Show simple item record

dc.contributor.authorSteed, Anthony James
dc.description.abstractThis thesis is concerned with the design of Virtual Environments (YEs) - in particular with the tools and techniques used to describe interesting and useful environments. This concern is not only with respect to the appearance of objects in the VE but also with their behaviours and their reactions to actions of the participants. The main research hypothesis is that there are several advantages to constructing these interactions and behaviours whilst remaining immersed within the VE which they describe. These advantages include the fact that editing is done interactively with immediate effect and without having to resort to the usual edit-compile-test cycle. This means that the participant doesn't have to leave the VE and lose their sense of presence within it, and editing tasks can take advantage of the enhanced spatial cognition and naturalistic interaction metaphors a VE provides. To this end a data flow dialogue architecture with an immersive virtual environment presentation system was designed and built. The data flow consists of streams of data that originate at sensors that register the body state of the participant, flowing through filters that modify the streams and affect the yE. The requirements for such a system and the filters it should contain are derived from two pieces of work on interaction metaphors, one based on a desktop system using a novel input device and the second a navigation technique for an immersive system. The analysis of these metaphors highlighted particular tasks that such a virtual environment dialogue architecture (VEDA) system might be used to solve, and illustrate the scope of interactions that should be accommodated. Initial evaluation of the VEDA system is provided by moderately sized demonstration environments and tools constructed by the author. Further evaluation is provided by an in-depth study where three novice VE designers were invited to construct VEs with the VEDA system. This highlighted the flexibility that the VEDA approach provides and the utility of the immersive presentation over traditional techniques in that it allows the participant to use more natural and expressive techniques in the construction process. In other words the evaluation shows how the immersive facilities of VEs can be exploited in the process of constructing further VEs.en_US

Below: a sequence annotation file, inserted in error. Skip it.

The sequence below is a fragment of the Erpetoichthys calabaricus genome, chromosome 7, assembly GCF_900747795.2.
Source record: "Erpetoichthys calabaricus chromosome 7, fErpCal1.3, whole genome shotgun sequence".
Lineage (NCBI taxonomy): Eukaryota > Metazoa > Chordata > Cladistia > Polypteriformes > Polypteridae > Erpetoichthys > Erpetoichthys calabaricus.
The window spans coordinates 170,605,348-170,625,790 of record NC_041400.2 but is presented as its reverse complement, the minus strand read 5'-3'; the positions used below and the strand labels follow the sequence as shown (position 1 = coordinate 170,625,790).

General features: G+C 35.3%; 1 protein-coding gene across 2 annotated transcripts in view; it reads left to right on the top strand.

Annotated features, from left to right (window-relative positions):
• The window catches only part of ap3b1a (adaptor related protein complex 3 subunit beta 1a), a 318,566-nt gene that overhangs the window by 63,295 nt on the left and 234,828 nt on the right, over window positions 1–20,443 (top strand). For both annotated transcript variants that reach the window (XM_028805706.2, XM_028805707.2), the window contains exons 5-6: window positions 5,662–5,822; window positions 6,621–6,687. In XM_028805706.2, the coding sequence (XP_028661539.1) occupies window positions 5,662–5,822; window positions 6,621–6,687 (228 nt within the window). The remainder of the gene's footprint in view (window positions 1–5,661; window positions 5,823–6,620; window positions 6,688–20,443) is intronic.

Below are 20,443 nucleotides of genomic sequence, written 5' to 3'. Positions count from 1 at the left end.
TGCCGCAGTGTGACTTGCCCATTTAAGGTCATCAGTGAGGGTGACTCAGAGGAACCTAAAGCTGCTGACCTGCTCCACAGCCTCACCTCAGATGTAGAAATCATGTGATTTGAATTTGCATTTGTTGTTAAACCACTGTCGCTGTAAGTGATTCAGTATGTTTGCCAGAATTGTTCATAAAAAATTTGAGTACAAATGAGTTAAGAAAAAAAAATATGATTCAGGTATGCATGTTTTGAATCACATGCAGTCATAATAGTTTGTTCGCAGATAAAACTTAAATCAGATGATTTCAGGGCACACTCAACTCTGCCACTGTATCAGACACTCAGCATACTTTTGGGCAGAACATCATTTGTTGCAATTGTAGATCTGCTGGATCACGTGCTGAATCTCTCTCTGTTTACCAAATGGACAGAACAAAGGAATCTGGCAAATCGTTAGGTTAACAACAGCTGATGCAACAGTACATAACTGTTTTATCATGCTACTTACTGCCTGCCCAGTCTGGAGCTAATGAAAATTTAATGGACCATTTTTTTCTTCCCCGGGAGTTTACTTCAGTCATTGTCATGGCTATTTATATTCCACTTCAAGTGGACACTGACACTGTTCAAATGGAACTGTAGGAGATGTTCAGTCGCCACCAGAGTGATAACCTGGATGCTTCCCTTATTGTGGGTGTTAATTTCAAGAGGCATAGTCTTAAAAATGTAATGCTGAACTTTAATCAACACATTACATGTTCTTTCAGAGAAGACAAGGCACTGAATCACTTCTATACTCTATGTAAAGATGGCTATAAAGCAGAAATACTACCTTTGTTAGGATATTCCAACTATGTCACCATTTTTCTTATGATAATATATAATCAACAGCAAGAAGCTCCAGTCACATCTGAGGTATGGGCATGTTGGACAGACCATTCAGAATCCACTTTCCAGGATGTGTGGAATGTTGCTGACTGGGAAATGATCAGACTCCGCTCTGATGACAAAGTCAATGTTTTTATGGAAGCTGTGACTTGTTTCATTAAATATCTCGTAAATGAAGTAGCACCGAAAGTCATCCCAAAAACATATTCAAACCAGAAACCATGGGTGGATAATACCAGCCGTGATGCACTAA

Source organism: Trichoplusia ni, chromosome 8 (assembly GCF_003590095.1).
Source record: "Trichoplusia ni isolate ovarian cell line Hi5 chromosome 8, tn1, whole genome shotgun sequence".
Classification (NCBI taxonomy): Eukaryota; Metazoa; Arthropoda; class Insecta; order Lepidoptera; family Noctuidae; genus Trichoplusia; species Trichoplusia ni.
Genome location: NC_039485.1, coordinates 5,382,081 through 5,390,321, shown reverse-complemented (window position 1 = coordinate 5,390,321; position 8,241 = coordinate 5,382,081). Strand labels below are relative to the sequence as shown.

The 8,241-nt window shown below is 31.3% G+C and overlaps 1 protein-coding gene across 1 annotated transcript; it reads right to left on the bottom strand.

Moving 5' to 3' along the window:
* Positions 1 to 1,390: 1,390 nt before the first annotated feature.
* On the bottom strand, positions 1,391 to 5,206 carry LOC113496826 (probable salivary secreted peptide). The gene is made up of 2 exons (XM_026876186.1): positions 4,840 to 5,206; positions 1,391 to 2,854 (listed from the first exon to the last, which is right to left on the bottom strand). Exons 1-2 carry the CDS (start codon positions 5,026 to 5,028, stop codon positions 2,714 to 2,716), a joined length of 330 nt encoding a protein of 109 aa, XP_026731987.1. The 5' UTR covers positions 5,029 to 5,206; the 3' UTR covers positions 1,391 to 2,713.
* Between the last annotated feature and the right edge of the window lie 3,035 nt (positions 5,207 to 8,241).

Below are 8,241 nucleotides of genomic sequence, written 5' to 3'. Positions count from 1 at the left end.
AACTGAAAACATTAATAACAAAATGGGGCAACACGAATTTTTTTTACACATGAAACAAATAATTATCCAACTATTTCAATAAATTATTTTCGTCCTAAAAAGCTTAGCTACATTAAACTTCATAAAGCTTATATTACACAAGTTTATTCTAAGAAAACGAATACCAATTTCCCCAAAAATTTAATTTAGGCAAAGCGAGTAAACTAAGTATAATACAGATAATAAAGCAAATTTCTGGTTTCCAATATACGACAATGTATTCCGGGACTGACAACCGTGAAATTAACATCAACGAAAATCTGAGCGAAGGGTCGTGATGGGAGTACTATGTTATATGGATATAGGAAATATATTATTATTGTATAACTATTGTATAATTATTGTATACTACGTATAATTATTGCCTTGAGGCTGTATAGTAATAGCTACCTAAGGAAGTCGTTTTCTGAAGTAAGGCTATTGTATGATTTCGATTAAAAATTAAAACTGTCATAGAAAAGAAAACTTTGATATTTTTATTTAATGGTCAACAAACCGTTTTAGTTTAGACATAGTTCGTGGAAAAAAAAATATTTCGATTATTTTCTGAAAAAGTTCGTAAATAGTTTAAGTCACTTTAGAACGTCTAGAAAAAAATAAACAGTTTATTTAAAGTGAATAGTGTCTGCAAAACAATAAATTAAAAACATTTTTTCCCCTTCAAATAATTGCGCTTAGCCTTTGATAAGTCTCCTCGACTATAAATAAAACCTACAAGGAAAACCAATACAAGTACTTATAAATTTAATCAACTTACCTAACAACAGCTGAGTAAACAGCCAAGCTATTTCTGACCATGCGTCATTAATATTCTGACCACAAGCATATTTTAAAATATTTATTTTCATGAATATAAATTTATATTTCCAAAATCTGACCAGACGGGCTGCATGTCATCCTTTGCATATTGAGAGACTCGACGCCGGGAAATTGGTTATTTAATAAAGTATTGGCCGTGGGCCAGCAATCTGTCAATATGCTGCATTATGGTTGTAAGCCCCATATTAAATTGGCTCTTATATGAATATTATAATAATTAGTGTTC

dc.publisherQueen Mary University of London
dc.subjectComputer Scienceen_US
dc.titleDefining Interaction within Immersive Virtual Environmentsen_US
dc.rights.holderThe copyright of this thesis rests with the author and no quotation from it or information derived from it may be published without the prior written consent of the author

Files in this item


This item appears in the following Collection(s)

  • Theses [3831]
    Theses Awarded by Queen Mary University of London

Show simple item record